Council’s refusal to consider new evidence and the Appeals Council’s denial of

review. See 

Washington, 806 F.3d at 1321


      As an initial matter, we reject Sanders’s contention that the Appeals Council

applied incorrectly a “reasonable probability” (instead of a “reasonable

possibility”) standard in denying her request for review. Under the pertinent

regulations, when a claimant presents evidence after the ALJ’s decision, the

Appeals Council must consider whether “there is a reasonable probability that the

         USCA11 Case: 20-12488       Date Filed: 04/01/2021   Page: 9 of 10

additional evidence would change the outcome of the decision.” See 20 C.F.R. §

404.970(a)(5) (emphasis added).

      The Appeals Council committed no error in declining to consider Sanders’s

additional evidence. The medical records pre-dating the ALJ’s decision contained

no new material information. Instead, those records contained the same clinical

findings evidenced in records already submitted to the ALJ, including that Sanders

was diagnosed with hypertension, uncontrolled diabetes, insomnia, and depression

with anxiety. Because these records were cumulative of evidence already

considered by the ALJ, substantial evidence supports the Appeals Council’s

determination that no “reasonable probability” existed that the additional evidence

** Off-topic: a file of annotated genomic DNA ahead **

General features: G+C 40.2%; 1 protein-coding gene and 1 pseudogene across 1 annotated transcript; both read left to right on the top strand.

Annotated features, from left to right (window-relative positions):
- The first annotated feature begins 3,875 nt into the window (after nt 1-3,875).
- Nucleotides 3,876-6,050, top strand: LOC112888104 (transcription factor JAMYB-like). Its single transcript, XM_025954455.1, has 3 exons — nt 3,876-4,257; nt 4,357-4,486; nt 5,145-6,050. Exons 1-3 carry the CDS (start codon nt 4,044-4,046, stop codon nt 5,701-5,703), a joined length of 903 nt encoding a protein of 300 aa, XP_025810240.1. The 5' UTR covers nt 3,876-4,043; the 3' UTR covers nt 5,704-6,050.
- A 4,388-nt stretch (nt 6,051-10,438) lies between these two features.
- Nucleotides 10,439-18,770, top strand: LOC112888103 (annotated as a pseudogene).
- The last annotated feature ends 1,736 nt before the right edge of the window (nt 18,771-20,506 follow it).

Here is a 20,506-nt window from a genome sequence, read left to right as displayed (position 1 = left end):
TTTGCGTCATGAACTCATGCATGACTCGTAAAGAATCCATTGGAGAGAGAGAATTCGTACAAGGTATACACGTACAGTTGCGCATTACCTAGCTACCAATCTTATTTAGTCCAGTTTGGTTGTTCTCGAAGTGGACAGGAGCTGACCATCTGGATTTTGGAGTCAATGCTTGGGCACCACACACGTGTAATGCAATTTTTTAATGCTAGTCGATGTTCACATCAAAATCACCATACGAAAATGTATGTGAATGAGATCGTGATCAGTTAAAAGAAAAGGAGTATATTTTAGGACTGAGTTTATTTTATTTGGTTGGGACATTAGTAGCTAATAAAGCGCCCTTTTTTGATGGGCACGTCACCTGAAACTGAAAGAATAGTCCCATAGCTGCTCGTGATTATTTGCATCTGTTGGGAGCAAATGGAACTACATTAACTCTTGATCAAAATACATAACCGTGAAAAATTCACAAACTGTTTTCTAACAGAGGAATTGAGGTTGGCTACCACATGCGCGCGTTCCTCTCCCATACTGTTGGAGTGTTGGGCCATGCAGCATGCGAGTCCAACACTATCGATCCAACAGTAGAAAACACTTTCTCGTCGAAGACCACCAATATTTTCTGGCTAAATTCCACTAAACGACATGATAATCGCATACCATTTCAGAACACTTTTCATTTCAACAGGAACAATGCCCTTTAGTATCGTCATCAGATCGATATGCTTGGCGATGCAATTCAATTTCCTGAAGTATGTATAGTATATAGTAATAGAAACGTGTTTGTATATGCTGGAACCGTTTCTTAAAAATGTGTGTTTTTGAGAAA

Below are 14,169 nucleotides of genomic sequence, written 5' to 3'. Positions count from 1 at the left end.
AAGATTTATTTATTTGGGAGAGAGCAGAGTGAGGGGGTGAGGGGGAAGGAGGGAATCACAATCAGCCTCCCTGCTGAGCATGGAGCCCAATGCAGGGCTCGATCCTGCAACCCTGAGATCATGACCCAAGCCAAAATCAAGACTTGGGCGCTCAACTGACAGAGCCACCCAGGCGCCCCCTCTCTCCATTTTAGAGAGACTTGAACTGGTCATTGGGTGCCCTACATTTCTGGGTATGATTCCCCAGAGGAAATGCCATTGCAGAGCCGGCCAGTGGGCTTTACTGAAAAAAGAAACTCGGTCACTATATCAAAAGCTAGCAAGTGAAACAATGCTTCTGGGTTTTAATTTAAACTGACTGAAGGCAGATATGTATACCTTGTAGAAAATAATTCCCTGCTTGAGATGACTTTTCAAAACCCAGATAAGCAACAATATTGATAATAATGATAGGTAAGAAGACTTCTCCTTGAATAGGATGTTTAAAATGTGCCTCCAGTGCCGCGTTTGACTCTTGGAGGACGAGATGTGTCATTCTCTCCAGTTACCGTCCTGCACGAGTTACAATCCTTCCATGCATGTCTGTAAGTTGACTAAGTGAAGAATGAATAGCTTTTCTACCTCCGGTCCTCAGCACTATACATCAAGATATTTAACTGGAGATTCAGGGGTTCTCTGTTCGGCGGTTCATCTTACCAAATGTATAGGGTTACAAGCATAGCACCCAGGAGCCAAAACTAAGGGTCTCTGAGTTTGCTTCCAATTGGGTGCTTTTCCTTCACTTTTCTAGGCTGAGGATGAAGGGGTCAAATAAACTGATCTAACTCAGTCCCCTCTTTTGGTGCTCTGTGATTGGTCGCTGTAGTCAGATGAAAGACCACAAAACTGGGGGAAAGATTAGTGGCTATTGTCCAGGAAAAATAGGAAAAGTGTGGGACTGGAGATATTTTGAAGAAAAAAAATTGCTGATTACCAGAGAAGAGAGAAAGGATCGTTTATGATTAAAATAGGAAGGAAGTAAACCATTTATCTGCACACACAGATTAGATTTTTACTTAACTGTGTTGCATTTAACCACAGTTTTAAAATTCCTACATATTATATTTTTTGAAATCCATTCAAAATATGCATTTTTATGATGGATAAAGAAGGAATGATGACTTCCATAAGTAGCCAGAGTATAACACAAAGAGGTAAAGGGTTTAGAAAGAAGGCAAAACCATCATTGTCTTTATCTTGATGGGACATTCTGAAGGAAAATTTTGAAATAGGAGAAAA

would change the outcome. In a similar way, the medical records post-dating the

ALJ’s decision also consisted of duplicative findings and diagnoses: no new or

material evidence. Also, these records were not chronologically relevant to

Sanders’s medical condition “on or before” the ALJ’s decision.

      The Appeals Council’s review of the newly submitted evidence was

adequate. Because the Appeals Council denied review of the ALJ’s decision, no

detailed explanation of its decision or a discussion of the additional evidence was

necessary. See Mitchell v. Comm’r, Soc. Sec. Admin., 

771 F.3d 780

, 783 (11th

        USCA11 Case: 20-12488       Date Filed: 04/01/2021   Page: 10 of 10

Cir. 2014) (noting that nothing requires the Appeals Council “to provide a detailed

discussion of a claimant’s new evidence when denying a request for review.”).

      Substantial evidence supports the ALJ’s assessment of Sanders’s RFC and

the Commissioner’s denial of DIB benefits; we affirm.